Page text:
Crimson Bound - Rosamund Hodge

You’d be entirely forgiven for thinking that Crimson Bound had something to do with Hodge’s first novel, Cruel Beauty.


  • Both books reference red on the cover.
  • Both cover make use of the initials CB
  • Both books use the same font for the title
  • Both books feature a spiral on the cover
  • With a girl wearing red
  • running up/down the spiral staircase

Yes, you’d easily be forgiven for thinking, at first glance, that these books were related, or at least similar.

You wouldn’t be entirely wrong.

While Crimson Bound is not part of the Cruel Beauty universe, it does have some remarkable similarities between the pages as well:


  • Both books feature an independent, fierce headstrong teen female lead
  • Who needs to explore the building she is trapped in
  • To find something that will save her world from destruction.
  • Meanwhile, there’s a love triangle
  • Between a cocky boy and a gentle one
  • And they are both so beautiful it hurts.
  • One of them is meant to be off-limits
  • But she dithers backwards and forwards between both of them.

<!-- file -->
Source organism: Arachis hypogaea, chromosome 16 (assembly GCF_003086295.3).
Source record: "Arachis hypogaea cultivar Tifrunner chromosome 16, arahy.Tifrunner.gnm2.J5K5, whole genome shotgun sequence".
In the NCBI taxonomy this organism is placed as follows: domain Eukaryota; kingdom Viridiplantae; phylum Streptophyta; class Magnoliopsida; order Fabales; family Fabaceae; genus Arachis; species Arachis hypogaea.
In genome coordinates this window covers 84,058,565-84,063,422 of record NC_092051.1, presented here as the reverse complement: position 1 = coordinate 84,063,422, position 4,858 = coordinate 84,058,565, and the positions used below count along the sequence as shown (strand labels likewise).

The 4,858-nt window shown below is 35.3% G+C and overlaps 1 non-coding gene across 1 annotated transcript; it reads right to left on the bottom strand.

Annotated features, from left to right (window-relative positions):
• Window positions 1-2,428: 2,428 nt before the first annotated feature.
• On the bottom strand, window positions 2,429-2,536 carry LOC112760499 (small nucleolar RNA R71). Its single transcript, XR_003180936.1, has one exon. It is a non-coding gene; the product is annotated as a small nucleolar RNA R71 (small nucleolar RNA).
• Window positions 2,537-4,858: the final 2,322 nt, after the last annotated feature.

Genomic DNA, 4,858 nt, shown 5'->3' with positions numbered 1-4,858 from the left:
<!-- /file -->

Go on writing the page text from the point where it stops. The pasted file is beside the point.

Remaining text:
• The gentle one appears to betray her.
  • She gives herself to the cocky one.
  • The sex is her first time
  • And it comes out of ABSOLUTELY NOWHERE. Like, one moment, hello, next moment, BANG. SEXYTIMES.
  • In the end she betrays her people to save them.

Yep, you’d be entirely forgiven for thinking these books were somehow related.


But they’re not.


Crimson Bound is told from third person point of view and the worldbuilding is deeper and more complex than Cruel Beauty’s. It’s also half inspired by Little Red Riding Hood and The Girl with No Hands, which is itself a batshit INSANE fairy tale, so Crimson Bound is kind of half batshit insane itself. It doesn’t stick to its own worldbuilding rules (once early on and then once much, much later into the book), which is very frustrating, because apart from that there’s some really beautiful ideas (bound by a crimson thread! A Wild Hunt of forestborn, some kind of demi-god creature), recurring motifs (the forest, the sun and moon), and prose in there.


Rachelle’s a likeable protagonist. I always like the baddest good guy trope, the character who’s a good guy but does the dirty work of bad guys the real good guys won’t do. Rachelle complains a bit about being bloodborn but she really revels in the excuse it gives her to be bloodthirsty.


Like Cruel Beauty, I just get the feeling Crimson Bound wasn’t entirely thought out, planned ahead, or fleshed out as I would want the end product to be.


I received this book for free from Edelweiss in exchange for an honest review. This does not affect my opinion of the book or the content of my review.